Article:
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Know Your Rolls: The Good and Bad of Sushi

By Adam Reynolds

Adam Reynolds is a health and wellness blogger; find more of his series on health food imposters, along with tips on fitness and wellness, at www.thehealthyboy.com.

When you think of sushi, you think of healthy slices of raw fish, with a small amount of rice, rolled up in some nutritious seaweed paper. That's not so bad is it? A lean protein with some healthy carbs and some nutrient packed seaweed. Well, it isn't bad...if that's where it ended. However, sushi has become so diverse and flamboyant over recent years that those are not the only ingredients. Sushi now comes packed with fatty mayonnaise, artery clogging fried fats, and sugar-laced white rice that make it tastier, and unhealthier, than ever.

Although it can be a healthy, well-rounded meal (rich in Omega-3 fatty acids for skin and brain health; loaded with cancer and age-fighting antioxidants, vitamins and minerals; with lots of lean protein for muscle growth; rich in Vitamin E that reduces cardiovascular disease and cholesterol), it isn't always, and if you don't know what to order, just one of those little rolls could sabotage your fat loss efforts and see you packing on the pounds faster than ever. Check it out.

The Truth About Sushi Rolls
So how do you know what pieces of sushi are the healthy ones and which ones are likely to widen your waistline? When looking at a sushi menu, there are a few things you should look out for:

  1. Spicy: Generally means that the roll combines hot chili sauce mixed in with some fattening mayonnaise.
  2. Crispy: Indicates that a portion of the roll, such as the meat or the onions on top of it, have been fried in fattening oils, giving your roll a huge increase in extra calories
  3. Tempura: Just a fancy name for deep fried. They dip that shrimp or vegetables in fattening batter then deep fry it making that roll about as healthy as a french fry.

Lets take a look at some of our favorite sushi rolls, how many calories are in each, and which ones are wont see you turning into a pudgy roll yourself.

Cucumber Roll
One of the lowest calorie rolls available, and the cucumber provides you with a healthy dose of silica for healthy skin, hair and nails and potassium to reduce blood pressure.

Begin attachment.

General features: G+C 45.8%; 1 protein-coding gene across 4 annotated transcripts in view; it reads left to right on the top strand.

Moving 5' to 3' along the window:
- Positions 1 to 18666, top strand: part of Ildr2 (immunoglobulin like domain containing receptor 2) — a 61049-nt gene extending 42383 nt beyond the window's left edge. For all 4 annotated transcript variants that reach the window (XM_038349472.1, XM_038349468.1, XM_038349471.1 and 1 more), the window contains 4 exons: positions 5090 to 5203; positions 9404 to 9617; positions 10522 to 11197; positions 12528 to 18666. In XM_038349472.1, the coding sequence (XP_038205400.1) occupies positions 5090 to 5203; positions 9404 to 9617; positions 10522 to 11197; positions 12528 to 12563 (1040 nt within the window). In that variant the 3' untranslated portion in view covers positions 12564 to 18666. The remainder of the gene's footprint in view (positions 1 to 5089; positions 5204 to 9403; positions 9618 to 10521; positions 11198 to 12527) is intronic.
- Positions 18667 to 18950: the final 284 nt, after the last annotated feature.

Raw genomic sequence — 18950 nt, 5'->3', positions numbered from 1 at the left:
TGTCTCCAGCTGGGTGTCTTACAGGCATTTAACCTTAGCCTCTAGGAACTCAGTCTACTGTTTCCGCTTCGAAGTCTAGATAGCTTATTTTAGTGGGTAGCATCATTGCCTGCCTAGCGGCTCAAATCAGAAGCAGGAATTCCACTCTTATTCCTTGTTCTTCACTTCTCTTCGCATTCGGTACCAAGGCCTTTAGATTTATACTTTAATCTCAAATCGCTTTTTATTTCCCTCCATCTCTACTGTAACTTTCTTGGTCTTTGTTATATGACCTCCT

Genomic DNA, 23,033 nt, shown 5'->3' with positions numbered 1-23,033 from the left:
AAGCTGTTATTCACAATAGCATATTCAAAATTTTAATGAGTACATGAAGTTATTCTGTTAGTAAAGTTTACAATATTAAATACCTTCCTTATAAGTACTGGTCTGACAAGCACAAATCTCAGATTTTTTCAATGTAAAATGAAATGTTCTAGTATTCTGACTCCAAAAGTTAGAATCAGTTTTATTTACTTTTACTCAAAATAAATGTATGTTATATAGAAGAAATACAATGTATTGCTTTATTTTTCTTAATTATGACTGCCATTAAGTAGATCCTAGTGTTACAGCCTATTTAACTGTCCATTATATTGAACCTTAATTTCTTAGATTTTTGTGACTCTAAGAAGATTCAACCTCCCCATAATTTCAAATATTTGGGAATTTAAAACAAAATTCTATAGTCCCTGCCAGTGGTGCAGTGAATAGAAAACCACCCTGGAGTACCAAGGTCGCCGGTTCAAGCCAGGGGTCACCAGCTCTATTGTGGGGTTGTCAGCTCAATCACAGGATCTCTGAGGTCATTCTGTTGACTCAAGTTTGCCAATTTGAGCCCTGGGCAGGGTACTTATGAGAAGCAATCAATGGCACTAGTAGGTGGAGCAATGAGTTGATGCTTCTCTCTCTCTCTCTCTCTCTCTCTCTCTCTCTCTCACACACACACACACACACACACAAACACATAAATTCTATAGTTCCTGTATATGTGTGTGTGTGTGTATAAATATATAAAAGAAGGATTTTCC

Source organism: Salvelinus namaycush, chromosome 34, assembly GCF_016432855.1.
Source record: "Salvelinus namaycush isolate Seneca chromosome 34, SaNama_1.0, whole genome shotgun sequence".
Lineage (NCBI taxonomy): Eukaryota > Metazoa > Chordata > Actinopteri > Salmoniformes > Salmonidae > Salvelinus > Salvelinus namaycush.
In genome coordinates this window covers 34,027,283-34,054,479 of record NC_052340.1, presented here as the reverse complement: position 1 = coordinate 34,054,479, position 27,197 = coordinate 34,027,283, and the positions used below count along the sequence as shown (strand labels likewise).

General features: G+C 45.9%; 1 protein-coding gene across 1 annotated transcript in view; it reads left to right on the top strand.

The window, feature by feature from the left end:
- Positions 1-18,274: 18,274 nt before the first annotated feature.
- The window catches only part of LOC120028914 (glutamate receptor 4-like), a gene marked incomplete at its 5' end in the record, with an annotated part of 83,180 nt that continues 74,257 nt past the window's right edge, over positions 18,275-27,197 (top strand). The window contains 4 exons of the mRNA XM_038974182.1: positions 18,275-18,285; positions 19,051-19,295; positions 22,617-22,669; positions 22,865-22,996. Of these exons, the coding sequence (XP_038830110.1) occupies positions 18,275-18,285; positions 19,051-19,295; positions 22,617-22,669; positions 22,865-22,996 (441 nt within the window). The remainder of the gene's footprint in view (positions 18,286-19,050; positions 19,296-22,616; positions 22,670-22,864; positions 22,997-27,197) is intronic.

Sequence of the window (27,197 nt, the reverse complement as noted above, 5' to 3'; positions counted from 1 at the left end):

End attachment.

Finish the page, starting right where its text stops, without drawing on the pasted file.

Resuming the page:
Calories: 136
Fat: 0g
Protein: 6g
Carbohydrates: 30g

Avocado Roll
Another low calorie option with a healthy dose of monounsaturated fats from the avocado, which has been shown to reduce cholesterol.
Calories: 140
Fat: 6g
Protein: 2g
Carbohydrates: 28g

Tuna Roll
An excellent source of muscle-building lean protein that will keep you full.
Calories: 184
Fat: 2g
Protein: 24g
Carbohydrates: 27g
An excellent source of muscle building lean protein that will keep you full.

California Roll
The crab in this roll can be imitation, so request the real stuff.
Calories: 225
Fat: 7g
Protein: 9g
Carbohydrates: 38g

Spicy Tuna Roll
Not the best option as it can contain a big dollop of fattening mayonnaise. Request the roll without it.
Calories: 290
Fat: 11g
Protein: 24g
Carbohydrates: 26g

Philadelphia Roll
Philadelphia is known for cream cheese and cheese steaks. Neither are friendly to your waistline.
Calories: 290
Fat: 12g
Protein: 14g
Carbohydrates: 28g

Salmon and Avocado Roll
A higher calorie option, however they are good calories coming from the Omega 3s in the salmon and monounsaturated fats in avocado.
Calories: 304
Fat: 9g
Protein: 13g
Carbohydrates: 42g

Eel and Avocado Roll
The thought of eel makes me want to squirm. It is healthy however, but these rolls get smothered in a sugary sauce that turns it into fattening meal..